|Stephens Island wren (Traversia lyalli) drawn by John Gerrard Keulemans|
Flightlessness in birds is common on islands and is an artefact of an evolutionary history devoid of typically mammalian predators. This is evident in New Zealand which has the greatest number of flightless bird species than any other landmass. Subsequently, it is flightlessness that contributes significantly to predation vulnerability and ultimately extinction, another common occurrence on islands in recent times. And it is exactly this which led to the demise of the Stephens Island wren.
Stephens Island, or takapourewa is located at the northernmost tip of the Marlborough Sounds on the South Island of New Zealand. Up until the 1890s it was free from human impact and pests, and had become the last remaining outpost for the Stephens Island wren. This changed when it was decided that the island would make a perfect place for a lighthouse. The remoteness and untouched nature of the island is beautifully highlighted by Prof. Richard Holdaway who said that it would have been like stepping back in time. Unfortunately for the little wren species, that moment marked beggining of the end. On such a small island, only 1.84 sq km, there is not much place to hide if you are a bird that can't fly, and especially from a cat. The lighthouse keeper, Lyall (from who the wren gets it's species name) had just that, a cat! According to legend Tibbles the cat made short work of the little wren and has been credited with single pawdedly wiping out an entire species. This of course is not true since the bird was previously found on the mainland. There is an historical account of what did happen on the wiki page.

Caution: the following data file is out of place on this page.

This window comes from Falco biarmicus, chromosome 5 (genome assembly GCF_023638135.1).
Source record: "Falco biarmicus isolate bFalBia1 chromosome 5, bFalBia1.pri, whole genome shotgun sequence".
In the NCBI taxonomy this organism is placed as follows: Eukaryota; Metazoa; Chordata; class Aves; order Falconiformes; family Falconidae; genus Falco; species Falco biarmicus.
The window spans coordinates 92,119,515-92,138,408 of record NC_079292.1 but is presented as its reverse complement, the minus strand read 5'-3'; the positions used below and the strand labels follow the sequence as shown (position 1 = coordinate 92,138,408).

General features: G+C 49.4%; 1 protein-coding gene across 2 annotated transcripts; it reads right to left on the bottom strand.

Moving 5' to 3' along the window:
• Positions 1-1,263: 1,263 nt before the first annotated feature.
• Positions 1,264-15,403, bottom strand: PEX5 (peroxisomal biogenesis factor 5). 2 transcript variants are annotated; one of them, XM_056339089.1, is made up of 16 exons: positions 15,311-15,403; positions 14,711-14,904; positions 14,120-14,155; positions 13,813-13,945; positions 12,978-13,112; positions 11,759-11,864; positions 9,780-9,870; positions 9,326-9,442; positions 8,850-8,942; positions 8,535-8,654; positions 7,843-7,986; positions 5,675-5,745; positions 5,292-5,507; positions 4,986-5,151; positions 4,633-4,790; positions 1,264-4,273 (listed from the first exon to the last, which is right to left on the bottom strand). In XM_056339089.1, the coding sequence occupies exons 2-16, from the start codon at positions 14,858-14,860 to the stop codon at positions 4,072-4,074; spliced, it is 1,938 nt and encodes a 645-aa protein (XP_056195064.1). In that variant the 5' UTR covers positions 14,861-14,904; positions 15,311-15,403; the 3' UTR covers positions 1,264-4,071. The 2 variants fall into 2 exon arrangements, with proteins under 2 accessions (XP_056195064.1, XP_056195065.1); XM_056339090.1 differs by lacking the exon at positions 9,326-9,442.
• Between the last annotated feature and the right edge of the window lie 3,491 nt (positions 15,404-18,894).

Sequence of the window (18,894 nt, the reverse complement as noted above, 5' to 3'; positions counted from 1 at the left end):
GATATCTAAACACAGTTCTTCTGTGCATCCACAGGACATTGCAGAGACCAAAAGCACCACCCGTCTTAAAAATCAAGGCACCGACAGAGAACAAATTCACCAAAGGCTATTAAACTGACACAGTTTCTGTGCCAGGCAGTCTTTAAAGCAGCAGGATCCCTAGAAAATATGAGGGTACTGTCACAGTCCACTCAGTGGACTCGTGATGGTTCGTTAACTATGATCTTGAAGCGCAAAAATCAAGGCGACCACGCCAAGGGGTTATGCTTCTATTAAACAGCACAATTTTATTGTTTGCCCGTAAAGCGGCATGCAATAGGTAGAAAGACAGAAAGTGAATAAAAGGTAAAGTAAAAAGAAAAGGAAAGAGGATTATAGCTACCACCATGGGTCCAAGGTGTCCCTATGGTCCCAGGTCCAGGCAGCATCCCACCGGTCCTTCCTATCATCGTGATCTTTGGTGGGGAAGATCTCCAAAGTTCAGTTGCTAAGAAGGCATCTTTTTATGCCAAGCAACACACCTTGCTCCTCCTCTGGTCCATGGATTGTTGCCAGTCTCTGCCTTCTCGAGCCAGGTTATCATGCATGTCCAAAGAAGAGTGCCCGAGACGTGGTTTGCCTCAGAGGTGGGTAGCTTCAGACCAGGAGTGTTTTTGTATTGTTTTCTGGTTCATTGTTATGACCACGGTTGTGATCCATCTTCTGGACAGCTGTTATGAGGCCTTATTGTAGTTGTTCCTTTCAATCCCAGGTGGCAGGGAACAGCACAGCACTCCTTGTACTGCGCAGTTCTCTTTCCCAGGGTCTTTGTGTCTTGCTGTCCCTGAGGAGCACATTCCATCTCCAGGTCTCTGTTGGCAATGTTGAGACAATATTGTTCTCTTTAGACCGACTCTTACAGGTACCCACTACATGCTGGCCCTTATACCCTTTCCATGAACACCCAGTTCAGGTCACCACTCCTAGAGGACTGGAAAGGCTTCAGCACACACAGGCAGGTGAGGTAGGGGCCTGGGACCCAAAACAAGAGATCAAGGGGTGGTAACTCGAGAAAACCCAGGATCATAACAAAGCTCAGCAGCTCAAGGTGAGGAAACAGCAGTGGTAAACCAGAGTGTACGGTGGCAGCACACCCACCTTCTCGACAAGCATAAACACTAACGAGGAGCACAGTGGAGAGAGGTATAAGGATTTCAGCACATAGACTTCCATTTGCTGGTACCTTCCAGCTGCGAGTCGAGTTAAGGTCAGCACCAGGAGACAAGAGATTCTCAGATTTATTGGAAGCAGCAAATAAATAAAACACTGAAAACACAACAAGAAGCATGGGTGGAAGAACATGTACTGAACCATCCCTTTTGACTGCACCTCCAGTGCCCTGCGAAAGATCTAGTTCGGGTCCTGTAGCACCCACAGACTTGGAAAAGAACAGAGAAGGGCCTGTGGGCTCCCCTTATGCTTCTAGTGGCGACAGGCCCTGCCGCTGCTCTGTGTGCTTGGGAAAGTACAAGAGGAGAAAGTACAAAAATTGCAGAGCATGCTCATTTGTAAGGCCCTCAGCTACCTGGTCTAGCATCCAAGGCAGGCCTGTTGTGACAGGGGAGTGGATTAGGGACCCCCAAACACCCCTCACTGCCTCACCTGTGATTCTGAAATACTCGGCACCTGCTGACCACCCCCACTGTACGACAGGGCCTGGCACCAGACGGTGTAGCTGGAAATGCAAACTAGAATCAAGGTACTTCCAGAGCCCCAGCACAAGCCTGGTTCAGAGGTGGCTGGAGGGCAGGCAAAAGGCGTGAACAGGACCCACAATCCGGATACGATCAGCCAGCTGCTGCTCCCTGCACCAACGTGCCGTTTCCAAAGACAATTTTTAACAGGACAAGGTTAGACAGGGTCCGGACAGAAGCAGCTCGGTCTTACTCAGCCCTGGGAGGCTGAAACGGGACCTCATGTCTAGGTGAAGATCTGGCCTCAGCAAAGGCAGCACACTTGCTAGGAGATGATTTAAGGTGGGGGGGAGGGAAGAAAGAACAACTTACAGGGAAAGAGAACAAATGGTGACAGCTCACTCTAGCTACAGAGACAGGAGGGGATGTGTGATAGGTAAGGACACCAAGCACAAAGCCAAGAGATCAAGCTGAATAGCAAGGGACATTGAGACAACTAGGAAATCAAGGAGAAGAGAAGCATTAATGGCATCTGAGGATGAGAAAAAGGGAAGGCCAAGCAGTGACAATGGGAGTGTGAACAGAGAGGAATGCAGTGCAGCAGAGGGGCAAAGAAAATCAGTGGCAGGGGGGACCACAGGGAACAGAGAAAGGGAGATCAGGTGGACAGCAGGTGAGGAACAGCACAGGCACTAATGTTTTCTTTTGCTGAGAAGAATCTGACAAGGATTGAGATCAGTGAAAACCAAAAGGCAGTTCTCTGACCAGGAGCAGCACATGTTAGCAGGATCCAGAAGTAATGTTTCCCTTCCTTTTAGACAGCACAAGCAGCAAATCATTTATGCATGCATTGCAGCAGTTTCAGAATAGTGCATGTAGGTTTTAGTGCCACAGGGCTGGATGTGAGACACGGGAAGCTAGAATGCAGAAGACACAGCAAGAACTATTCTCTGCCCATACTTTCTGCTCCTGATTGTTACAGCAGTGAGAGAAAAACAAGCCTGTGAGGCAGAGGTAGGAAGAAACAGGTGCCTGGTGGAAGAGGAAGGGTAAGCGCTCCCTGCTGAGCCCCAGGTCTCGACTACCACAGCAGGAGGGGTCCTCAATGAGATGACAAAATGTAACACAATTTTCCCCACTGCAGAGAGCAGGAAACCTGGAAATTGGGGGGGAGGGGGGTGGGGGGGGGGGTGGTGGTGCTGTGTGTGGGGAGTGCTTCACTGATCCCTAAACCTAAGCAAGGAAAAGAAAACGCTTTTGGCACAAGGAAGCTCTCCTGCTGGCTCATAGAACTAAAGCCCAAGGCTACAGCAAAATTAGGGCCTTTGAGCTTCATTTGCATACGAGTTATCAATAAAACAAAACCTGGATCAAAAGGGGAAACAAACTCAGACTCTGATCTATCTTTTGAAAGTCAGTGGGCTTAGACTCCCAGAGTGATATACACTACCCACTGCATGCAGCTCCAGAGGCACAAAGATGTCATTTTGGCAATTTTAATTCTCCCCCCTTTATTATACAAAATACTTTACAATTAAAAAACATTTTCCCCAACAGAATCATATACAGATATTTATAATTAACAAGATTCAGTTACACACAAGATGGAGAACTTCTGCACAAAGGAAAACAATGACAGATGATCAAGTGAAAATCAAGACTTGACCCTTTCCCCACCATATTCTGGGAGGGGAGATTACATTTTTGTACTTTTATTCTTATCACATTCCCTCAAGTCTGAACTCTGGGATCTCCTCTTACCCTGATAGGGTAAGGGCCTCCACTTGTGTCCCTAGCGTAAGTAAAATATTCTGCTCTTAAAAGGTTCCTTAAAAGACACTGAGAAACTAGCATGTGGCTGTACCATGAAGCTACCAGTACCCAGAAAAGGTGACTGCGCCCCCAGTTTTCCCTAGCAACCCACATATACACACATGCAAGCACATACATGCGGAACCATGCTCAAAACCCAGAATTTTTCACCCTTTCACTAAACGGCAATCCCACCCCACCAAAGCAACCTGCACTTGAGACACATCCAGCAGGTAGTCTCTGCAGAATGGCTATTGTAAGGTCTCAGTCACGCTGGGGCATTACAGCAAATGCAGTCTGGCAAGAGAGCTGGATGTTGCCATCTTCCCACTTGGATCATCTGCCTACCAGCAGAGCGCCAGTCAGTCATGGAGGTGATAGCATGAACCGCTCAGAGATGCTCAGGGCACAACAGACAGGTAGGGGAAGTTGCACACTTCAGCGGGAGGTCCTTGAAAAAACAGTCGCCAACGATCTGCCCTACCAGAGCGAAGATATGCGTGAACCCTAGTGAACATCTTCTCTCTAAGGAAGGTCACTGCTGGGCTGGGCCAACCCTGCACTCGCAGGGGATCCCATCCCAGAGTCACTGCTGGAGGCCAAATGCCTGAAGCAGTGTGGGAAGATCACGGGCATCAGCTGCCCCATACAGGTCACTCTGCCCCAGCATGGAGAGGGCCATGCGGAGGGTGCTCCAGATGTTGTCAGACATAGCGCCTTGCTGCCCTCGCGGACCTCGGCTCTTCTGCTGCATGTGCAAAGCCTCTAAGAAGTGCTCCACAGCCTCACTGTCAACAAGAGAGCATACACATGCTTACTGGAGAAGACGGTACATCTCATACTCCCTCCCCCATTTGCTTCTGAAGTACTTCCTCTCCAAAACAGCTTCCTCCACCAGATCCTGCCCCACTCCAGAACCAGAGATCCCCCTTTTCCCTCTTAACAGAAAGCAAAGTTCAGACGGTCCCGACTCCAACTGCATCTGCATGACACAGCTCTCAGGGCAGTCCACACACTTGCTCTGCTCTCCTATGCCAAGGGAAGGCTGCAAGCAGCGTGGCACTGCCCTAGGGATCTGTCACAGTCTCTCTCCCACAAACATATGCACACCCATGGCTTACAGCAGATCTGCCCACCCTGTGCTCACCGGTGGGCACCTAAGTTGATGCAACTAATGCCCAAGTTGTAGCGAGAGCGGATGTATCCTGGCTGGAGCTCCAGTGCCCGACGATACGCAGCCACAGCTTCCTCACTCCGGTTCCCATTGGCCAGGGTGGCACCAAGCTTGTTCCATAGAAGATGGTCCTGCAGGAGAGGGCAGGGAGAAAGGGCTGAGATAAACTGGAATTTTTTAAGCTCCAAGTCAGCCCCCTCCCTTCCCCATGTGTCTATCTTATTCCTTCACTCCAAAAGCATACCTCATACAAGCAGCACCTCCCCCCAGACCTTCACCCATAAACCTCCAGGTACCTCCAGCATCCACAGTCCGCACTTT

One last thought I will leave you with is this question; if Stephens Island is 3.4km away from the mainland and the Stephens Island wren was flightless, how did it get there?